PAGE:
It's been eye opening for so many reasons. I have had a huge problem with body image most of my life and never realized when I was thin that I wasn't fat. And when I was fat, just how fat. Several years ago, I literally said fuck it and removed any full length mirrors. If my mind was going to distort the image anyway, why look? Of course, that means sometimes I go out in outfits that, um, would have benefited from a preview. Oh well.

So I was looking through old photos to see if there were any images of me in the outfits Lily got, because I realized, if she's wearing them and she's not an ounce overweight, then I must not have been fat then. Never mind now. I know I'm overweight now, but I am thirty pounds plus lighter since the fall semester began. Yay diabetes meds!

This is from 2005. Wow. I was so gray and so not heavy.

 And this is a year later (2006), my weight slowly going back up, but...

Here is my Lily in the same outfit nearly seven years later.
Ah, we've all grown. And changed.





And there are parts of that growth and change, 
not just in the kids, but in me,
 that are bittersweet.

One thing is true. 
I am comfortable in my skin,
in my body,
with who I am, 
and that is a blessing
my children gave me,
taught me,
helped me realize.


It also should be acknowledged 
that my husband, who I have loved 
for twenty-five years now,
started that growth, that acceptance,
that comfort I feel in being me.
Whatever my hair color may be.


4/22/2013

Stillness: What Bobby Teaches Me, If I'll Just Listen

I don't like quiet moments, where there are no demands, no pressures. Did I ever? I don't know. I've been parenting for more than half my life, so I don't know that I ever had a lot of chance for quiet.

And when I did, when Bobby was a toddler and could spend hours lining things up and I could sit and write, well, all that's tied with guilt for not recognizing that his behavior was atypical.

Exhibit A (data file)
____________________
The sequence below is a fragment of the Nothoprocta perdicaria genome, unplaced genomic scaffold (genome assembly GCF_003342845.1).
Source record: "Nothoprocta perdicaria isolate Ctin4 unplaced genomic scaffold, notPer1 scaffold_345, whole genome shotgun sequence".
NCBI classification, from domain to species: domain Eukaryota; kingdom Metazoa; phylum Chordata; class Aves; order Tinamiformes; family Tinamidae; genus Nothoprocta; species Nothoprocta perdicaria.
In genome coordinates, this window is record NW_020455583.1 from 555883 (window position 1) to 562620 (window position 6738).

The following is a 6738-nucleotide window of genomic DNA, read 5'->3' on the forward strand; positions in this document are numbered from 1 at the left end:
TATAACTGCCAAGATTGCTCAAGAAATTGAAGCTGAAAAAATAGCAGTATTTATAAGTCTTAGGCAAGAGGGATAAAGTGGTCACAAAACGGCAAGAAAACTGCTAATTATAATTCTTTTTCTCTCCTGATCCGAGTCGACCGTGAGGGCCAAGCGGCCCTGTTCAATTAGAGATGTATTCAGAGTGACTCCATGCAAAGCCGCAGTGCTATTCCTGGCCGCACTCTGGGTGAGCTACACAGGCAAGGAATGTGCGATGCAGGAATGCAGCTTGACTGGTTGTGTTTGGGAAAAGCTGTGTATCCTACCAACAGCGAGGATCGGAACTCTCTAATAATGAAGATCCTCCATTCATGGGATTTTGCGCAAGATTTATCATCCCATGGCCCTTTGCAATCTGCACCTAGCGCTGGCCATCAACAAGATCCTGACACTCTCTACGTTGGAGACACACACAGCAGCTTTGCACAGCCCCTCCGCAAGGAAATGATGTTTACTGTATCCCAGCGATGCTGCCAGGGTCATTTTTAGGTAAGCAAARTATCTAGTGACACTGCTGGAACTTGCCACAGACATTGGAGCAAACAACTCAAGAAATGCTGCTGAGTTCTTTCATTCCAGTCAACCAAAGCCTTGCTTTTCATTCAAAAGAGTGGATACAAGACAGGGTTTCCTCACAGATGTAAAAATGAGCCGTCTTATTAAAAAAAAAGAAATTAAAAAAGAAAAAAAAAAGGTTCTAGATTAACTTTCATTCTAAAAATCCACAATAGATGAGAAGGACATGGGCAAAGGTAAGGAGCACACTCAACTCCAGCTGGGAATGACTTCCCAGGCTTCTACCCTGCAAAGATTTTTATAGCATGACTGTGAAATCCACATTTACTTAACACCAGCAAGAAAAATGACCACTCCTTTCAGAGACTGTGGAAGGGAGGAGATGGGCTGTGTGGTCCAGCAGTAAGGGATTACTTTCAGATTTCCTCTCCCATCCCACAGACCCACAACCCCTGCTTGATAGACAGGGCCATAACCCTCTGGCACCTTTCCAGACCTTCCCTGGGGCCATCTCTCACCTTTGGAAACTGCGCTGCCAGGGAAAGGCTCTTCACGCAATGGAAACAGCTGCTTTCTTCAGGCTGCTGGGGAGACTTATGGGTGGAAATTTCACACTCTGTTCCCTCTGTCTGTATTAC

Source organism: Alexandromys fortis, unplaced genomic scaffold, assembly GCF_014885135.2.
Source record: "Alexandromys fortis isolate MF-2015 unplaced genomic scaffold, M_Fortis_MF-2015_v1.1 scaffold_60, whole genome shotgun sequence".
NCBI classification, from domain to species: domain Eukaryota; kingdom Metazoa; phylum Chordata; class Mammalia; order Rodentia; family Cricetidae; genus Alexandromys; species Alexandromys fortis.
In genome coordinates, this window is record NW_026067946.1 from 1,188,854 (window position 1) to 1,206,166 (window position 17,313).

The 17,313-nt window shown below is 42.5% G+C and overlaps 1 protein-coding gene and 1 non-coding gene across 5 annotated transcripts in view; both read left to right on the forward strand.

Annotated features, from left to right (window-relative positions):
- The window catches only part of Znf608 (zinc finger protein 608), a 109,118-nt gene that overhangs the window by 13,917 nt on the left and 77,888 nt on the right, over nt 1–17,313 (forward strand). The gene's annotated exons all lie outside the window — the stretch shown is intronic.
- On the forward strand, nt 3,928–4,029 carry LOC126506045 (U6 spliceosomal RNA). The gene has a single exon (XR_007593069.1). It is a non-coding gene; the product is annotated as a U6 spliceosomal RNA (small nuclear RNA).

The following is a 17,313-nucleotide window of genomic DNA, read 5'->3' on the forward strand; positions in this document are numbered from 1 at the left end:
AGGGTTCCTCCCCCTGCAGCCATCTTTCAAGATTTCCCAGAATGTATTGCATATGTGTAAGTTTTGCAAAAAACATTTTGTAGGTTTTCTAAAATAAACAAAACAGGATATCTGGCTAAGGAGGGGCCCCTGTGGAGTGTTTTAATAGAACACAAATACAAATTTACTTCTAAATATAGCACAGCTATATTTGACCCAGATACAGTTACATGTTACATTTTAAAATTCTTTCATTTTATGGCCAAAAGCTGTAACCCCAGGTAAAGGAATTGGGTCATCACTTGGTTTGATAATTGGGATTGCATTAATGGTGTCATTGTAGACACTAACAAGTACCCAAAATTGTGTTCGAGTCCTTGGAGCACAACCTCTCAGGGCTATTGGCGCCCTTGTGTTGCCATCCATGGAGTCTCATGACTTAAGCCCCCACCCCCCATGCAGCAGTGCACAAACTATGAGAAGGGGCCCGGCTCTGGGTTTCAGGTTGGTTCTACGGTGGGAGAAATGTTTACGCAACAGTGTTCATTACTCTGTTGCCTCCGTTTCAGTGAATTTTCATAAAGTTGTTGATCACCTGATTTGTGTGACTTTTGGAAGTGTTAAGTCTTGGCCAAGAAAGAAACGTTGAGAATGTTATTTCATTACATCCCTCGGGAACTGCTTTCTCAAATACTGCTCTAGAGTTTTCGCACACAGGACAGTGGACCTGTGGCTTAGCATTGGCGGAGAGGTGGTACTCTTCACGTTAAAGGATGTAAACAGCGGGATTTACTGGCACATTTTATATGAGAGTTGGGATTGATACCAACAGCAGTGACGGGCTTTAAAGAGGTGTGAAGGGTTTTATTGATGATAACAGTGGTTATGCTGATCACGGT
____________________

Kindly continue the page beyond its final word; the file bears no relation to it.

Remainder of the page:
Maybe that's why I have conflicted feelings about quiet time. I'm home this morning, with Bobby, and I feel the tension building because he's back in his room watching anime and I'm out here watching the news and writing this post. Shouldn't I be engaging him? 

And I remind myself he's 23, and not all of our moments together have to be about engaging him, that he's happy back there watching his shows, that he can be still. That he could teach me about stillness and learning to turn my thoughts off. And that's not a bad thing, that he can be still, that he can be completely in the moment, in whatever he's doing, even if that means he's not doing what he was supposed to be doing.

Yet, the tension builds in me, even with this realization. I have been conditioned to think that I have to keep the kids engaged, that drawing them out of themselves and their obsessions are an obligation. It's a little easier with the girls to let them be because they are interacting with each other, spending their hours drawing together, and it's easy to see that their activities increase their skills--they get better at drawing by the day. Still, though...so much of autism land has been pushing this idea of therapy, of sustained contact to pull them into the normal activities, that guilt is a constant, murmuring companion.